CLEVELAND, OHIO (April 28, 2021) – The Senate Commerce, Science, and Transportation Committee has approved “The Great Lakes Winter Commerce Act” (S.576), which solidifies the U.S. Coast Guard icebreaking mission in law and authorizes $350 million for the procurement of a new Great Lakes icebreaker as capable as the current heavy icebreaker USCGC MACKINAW (WLBB-30).
The Lake Carriers’ Association applauds Senators Baldwin (WI), Young (IN) and Peters (MI), along with Committee Chair Cantwell (WA) and Ranking Member Wicker (MS), for their vital support and diligent work to ensure Great Lakes’ ports remain reliable and competitive during the winter months. “The movement of the Great Lakes Winter Commerce Act through the Senate Committee is an extremely important bi-partisan step in a positive direction. We look forward to working with all members to enact Great Lakes icebreaking legislation this Congress,” stated Jim Weakley, President of the Lake Carriers’ Association.
The Great Lakes Winter Commerce Act provides the framework to correct years of inadequate icebreaking on the Great Lakes. Over the past seven years, the economy lost over $2 billion and more than 10,000 jobs due to Great Lakes cargo being delayed or even left at the dock with no assistance available to safely move ships through the ice. With the authorization of $350 million for construction of another heavy Great Lakes icebreaker, the next logical step is to appropriate a significant amount of funding to start cutting steel and building the ship, so the Great Lakes navigation system remains resilient during the ice season and companies can continue to reliably move their cargo using the most environmentally friendly and economically efficient mode of transportation on the largest freshwater navigation system in the world.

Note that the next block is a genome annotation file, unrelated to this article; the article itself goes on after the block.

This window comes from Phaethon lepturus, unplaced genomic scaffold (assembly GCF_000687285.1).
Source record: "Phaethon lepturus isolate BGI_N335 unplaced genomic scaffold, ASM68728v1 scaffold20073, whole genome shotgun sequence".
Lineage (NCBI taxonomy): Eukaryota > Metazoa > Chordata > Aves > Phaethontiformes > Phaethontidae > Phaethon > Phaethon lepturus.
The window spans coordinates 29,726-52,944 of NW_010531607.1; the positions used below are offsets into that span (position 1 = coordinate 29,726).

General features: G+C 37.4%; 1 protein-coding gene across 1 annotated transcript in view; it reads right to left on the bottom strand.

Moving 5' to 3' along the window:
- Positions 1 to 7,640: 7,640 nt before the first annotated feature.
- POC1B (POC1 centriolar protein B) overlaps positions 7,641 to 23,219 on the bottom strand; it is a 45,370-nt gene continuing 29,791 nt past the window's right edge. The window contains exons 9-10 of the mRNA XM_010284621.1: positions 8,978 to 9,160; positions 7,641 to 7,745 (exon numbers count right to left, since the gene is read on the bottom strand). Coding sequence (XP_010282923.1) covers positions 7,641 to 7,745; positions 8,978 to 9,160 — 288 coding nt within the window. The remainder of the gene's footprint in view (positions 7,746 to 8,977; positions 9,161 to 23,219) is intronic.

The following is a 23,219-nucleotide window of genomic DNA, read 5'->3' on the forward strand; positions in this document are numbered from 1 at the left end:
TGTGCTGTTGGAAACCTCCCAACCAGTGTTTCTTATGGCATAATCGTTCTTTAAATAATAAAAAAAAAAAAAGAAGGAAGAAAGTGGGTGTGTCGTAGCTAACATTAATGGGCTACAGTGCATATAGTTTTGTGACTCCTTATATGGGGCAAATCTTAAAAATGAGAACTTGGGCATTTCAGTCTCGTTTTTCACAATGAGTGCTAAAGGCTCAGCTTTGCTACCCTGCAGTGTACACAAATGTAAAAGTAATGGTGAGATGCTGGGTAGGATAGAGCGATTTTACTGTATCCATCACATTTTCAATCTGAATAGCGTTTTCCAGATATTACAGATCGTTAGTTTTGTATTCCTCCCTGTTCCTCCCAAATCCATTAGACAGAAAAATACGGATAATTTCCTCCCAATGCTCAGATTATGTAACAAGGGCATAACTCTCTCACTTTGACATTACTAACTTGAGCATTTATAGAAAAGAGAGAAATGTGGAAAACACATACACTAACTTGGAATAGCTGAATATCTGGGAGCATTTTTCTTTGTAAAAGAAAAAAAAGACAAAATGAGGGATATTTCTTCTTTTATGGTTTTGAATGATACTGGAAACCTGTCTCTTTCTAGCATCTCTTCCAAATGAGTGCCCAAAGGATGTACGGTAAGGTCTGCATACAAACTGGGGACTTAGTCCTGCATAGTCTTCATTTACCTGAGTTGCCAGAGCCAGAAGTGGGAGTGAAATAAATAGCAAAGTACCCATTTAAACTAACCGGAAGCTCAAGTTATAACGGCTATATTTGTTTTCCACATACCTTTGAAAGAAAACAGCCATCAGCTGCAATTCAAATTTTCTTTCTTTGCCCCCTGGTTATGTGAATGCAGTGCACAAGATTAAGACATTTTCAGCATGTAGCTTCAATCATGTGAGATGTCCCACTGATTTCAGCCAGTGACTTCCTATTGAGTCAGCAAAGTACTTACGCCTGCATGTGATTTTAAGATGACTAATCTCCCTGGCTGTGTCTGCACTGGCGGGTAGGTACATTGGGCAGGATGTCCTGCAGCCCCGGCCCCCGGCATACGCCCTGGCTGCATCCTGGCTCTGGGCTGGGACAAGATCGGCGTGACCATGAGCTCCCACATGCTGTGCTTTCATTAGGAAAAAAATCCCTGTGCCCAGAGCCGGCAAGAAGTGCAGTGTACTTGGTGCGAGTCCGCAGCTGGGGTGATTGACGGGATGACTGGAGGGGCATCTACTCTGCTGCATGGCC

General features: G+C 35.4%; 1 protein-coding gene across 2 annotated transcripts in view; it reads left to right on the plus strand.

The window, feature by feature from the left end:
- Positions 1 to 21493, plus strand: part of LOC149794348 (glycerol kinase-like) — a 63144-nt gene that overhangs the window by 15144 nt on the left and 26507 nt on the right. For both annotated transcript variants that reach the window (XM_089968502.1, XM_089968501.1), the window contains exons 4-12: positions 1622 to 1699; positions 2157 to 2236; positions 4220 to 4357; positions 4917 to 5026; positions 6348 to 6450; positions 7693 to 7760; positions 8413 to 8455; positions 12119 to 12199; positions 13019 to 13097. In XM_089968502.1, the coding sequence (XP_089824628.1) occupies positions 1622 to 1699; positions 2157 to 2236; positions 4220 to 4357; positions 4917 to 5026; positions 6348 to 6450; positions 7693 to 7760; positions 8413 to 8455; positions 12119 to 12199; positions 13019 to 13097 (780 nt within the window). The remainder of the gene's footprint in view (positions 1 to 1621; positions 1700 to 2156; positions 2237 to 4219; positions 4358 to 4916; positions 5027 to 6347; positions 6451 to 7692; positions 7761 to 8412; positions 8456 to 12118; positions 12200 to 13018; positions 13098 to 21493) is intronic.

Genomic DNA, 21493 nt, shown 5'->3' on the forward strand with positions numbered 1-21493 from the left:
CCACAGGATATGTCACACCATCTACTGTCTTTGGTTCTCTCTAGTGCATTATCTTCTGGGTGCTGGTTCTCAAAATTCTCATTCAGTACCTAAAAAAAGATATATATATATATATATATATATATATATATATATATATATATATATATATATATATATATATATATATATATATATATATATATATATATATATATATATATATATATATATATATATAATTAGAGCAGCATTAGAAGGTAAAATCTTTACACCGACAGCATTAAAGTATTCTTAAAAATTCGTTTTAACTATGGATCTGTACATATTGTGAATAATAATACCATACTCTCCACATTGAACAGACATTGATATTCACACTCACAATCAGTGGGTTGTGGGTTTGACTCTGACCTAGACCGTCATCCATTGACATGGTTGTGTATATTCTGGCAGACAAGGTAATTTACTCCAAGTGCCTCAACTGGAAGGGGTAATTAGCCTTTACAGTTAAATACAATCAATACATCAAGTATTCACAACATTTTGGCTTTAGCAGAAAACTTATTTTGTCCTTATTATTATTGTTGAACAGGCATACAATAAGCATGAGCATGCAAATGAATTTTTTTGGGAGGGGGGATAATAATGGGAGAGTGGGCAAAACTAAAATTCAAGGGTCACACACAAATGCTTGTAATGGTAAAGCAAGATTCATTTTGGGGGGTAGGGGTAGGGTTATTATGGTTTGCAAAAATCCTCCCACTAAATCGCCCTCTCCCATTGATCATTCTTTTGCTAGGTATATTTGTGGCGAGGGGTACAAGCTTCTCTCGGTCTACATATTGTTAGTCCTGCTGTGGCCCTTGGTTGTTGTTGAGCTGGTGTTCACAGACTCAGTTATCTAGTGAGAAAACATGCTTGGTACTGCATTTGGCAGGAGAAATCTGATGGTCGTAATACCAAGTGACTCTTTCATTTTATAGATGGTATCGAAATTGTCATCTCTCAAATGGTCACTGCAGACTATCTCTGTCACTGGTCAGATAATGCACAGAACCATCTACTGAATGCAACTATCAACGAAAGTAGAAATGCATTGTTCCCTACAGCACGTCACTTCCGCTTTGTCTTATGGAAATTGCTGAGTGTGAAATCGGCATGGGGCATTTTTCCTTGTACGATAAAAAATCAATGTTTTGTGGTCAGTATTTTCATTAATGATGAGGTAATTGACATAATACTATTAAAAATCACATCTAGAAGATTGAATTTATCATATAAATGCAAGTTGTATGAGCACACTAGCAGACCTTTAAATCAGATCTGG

About Lake Carriers’ Association
Since 1880, Lake Carriers’ has represented the U.S.-flag Great Lakes fleet, which today can move more than 90 million tons of cargos annually that are the foundation of American industry, infrastructure, and power: iron ore, stone, coal, cement, and other dry bulk materials such as grain, salt, and sand.